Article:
My thoughts: I recently read Seven Exes are Eight too Many by Heather Wardell.  She warned me that Planning to Live was a very different kind of story.  She wasn't kidding.  

I found Planning to Live to be an entertaining read and was able to get through it quickly.  The characters were believable but felt a bit rushed.  I would have liked to get to know them a bit better.  This might have been due to the pace in which the story needed to be told.

I think Heather Wardell is extremely talented and is a great addition to Women's Fiction, but Planning to Live isn't her best work.  I'd definitely recommend Seven Exes are Eight too Many over Planning to Live.  

I received my copy of Planning to Live from the Author in hopes that I would review it.  All opinions are my own and were not influenced by receipt of the book.


Wednesday, October 20, 2010

Black Child to Black Woman- A Journey of Tremendous Proportions by Cheryl Denise Bannerman

Black Child to Black Woman is a 'live diary' experience that will grab your attention right from the start. Tara Walker speaks directly to the reader as she adds entry after entry into her Journal. She documents her experiences, her family life, her triumphs, as well as her interpretation of life and the world as she saw it. As she grows, so does the language and tone of the diary, which matches her maturity and speech patterns as the time passes.

Experiences are mere images engraved in our minds that we recall when future events occur such as a tragedy or even when a song is playing on the radio. Tara has captured those moments in time in her diary, even the painful ones. Although she came from a loving home with both parents, she struggled to come to grips with siblings addicted to drugs, molestation, attempted rape, broken hearts, and so much more.

Her diary experiences will make you laugh, cry, scream, sigh, and gasp aloud. As Tara struggles to keep her head above water and fight through the tribulations of her life, she continues to smile, continues to grow as a person, continues to be successful in her career, and continues to survive. Through it all and through her daughter, she eventually discovers the true meaning of unconditional love.

Come discover life through the eyes of Tara as she grows from a black child to a black woman.

My thoughts:  One of the things that I enjoy about blogging is being introduced to books that I wouldn't have picked up on my own as was the case with this book. 

This was a very quick read that follows Tara from her preteen years into her early thirties.  It is comprised of a series of journal entries that read much like excerpts from something you or I might have written.  I would have liked to have seen a little less of the standard "I'm sorry I haven't written in so long." and more story development.  I felt like there were a lot of unanswered questions.

I've thought a lot about what the author was trying to convey through this story.  The main message that I took away was about maintaining perspective.   I had a tough time relating to Tara as her life experiences were so different from my own.  Reading this was a reminder to me that things look differently when you look at them through your own lens of experience.  If you strip that lens away and look at things from a different perspective they look vastly different.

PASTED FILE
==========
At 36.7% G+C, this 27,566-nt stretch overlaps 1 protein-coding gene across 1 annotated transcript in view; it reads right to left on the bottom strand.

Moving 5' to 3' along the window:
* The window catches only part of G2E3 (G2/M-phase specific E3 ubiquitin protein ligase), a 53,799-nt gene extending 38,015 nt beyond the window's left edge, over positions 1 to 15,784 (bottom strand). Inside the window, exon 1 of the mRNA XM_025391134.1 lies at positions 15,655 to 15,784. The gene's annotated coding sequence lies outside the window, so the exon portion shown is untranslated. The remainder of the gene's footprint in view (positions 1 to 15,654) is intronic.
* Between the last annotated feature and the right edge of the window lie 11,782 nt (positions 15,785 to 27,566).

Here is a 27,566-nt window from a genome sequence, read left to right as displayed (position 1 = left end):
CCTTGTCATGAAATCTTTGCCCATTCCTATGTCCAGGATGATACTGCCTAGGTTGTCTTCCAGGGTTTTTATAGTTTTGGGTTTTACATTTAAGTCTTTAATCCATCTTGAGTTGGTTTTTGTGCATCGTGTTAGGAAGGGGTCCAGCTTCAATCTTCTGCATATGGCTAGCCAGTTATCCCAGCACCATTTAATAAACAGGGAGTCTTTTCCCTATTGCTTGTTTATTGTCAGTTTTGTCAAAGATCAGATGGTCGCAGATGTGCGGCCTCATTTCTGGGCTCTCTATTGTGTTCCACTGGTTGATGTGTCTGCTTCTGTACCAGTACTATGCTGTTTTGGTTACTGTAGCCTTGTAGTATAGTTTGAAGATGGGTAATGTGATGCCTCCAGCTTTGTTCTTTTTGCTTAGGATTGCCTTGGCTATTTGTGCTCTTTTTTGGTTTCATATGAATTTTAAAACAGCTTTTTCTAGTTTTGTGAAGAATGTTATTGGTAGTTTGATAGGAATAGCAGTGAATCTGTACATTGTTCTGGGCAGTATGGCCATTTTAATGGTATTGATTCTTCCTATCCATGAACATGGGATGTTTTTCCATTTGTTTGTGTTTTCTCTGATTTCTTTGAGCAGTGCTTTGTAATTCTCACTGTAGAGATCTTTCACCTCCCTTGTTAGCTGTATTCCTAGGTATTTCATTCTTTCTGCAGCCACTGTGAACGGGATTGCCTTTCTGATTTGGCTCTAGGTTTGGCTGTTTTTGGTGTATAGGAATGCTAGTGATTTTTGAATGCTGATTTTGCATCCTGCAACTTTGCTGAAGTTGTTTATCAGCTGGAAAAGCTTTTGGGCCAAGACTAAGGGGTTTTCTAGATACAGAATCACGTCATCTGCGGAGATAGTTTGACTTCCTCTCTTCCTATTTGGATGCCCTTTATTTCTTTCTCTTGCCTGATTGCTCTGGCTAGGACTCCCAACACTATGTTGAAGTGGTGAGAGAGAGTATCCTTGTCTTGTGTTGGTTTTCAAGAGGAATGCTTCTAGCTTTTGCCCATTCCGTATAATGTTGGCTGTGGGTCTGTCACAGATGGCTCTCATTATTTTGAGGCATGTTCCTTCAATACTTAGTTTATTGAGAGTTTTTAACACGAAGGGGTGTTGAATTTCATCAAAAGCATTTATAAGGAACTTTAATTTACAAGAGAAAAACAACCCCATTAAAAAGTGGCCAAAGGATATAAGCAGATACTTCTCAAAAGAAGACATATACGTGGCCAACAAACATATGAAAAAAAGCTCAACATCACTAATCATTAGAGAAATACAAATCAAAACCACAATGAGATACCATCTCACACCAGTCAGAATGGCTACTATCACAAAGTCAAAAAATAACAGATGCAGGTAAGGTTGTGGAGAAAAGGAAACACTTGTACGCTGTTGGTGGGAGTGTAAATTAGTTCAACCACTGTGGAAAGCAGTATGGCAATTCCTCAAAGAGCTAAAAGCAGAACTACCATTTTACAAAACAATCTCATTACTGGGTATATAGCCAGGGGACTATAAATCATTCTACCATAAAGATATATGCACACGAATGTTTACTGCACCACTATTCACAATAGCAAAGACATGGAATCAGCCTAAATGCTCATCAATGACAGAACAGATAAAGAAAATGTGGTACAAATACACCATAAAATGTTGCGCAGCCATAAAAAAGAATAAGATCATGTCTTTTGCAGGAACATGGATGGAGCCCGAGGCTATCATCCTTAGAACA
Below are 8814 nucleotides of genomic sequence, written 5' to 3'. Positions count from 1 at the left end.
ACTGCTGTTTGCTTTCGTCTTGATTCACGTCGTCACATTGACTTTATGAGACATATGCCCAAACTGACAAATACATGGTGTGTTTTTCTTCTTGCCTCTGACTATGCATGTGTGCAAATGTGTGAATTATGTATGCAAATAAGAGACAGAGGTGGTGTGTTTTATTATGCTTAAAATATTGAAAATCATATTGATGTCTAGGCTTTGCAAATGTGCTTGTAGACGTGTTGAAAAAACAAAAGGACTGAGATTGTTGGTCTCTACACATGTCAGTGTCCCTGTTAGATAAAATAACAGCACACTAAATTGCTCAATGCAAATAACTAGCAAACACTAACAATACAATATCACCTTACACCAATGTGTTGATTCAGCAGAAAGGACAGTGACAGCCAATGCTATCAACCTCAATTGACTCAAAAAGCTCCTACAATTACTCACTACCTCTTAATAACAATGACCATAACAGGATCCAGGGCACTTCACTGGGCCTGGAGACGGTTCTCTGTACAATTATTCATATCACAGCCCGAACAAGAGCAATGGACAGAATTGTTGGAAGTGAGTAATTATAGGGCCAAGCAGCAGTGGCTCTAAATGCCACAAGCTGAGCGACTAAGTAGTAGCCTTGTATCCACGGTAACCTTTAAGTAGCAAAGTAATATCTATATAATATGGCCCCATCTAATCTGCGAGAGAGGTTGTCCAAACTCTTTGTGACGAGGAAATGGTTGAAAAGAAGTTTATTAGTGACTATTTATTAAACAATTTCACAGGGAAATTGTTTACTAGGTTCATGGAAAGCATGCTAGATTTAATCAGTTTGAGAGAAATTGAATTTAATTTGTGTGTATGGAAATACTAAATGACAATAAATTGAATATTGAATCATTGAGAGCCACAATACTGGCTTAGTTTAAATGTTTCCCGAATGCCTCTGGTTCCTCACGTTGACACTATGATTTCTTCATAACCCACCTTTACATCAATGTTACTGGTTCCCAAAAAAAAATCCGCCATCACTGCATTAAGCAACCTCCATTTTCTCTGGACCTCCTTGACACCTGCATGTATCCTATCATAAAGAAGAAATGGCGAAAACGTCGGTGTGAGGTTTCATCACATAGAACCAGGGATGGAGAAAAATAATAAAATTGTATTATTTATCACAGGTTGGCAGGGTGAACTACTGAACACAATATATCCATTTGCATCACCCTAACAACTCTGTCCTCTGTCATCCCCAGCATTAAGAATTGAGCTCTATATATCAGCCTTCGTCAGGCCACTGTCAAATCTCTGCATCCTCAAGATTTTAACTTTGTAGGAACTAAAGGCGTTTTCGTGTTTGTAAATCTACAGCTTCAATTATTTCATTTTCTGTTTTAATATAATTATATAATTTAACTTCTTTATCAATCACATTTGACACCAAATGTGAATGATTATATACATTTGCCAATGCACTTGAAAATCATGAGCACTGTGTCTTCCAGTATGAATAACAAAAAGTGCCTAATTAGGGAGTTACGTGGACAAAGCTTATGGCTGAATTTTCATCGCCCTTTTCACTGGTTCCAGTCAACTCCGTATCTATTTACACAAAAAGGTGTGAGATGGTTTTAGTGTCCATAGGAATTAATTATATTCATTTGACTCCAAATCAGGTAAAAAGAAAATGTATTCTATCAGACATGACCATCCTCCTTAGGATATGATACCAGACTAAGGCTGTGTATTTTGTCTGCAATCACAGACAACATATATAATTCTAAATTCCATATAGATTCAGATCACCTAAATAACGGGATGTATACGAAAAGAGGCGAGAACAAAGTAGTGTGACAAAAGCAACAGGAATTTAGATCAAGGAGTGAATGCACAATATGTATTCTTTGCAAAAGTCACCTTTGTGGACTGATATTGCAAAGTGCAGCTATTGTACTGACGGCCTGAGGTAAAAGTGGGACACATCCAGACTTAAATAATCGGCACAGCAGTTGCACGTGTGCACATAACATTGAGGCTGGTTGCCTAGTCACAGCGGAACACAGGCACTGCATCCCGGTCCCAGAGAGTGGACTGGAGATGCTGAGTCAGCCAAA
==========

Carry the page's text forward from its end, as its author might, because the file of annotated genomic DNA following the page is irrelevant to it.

A Preview of the Book 

From a small town down South...
Hi. My name is Tara. Tara Walker. I'm just a child (nine years old to be exact), though sometimes I don't feel like one. I'm one of those kids that is tall for my age. But that's not all. I see and hear things I am not supposed to. Grown-ups are always tryin' to hide stuff from me, like I don't know already.

Trying to be a good little girl is not hard for me. I don't say much so it makes it easy to be the perfect little girl I am supposed to and expected to be. Good in school, no trouble at home, and I eat just about anything, so you can't even say I'm a picky eater. Sometimes I wonder why everyone always calls me "heavy-handed". I guess it's because I break things by accident, and also I'm kind of klutzy, I guess you could say. I’m much taller than most of my friends which makes me somewhat stronger than most my age. This is not something I do on purpose, but I think my mom and dad think that I do. Speaking of mom and dad, I guess you want to know about them, huh? Well, my mom works for this bank in Philadelphia called "1st Pennsy" I think. Anyway, she works all the time and mostly the late shift, so I'm stuck with my brother watching me until my dad comes home. My mom is nice. She's very pretty, and very classy, from what I hear. I try to be like her and also listen to everything she tells me because she's smart.

Sometimes my mom is upset because of my dad. You see, my dad drinks acka-hall (that's a bad drink), and my mom doesn't like it too much. Sometimes their fighting wakes me up and I can't get back to sleep for a long time. My dad's really cool! He's funny and he takes me everywhere. He works at this lumber company where they sell wood and when he has to take me with him to work I get to pretend I'm building all these neat things with hammers and nails. I get lost in my own little world and even forget to have lunch!  My dad takes me everywhere! Oh, wait, I said that already. Sorry. Well, this may seem weird to you but I even go with him to the bar. It's a place where all these people meet every day or weekend, I think. They drink that stuff my mom doesn't like and play pool (some boring game with sticks and balls), and video games. Whenever I go there I would drink soda from these tiny little glasses and eat snacks from a bowl and play video games. My favorite game was Space Invaders. Pinball was cool too. Everyone treats me great. It's like I am a movie star! Whenever I run out of quarters I just get more from my dad. That is my typical Friday or Saturday night. I guess my mom is at work. I don't really know.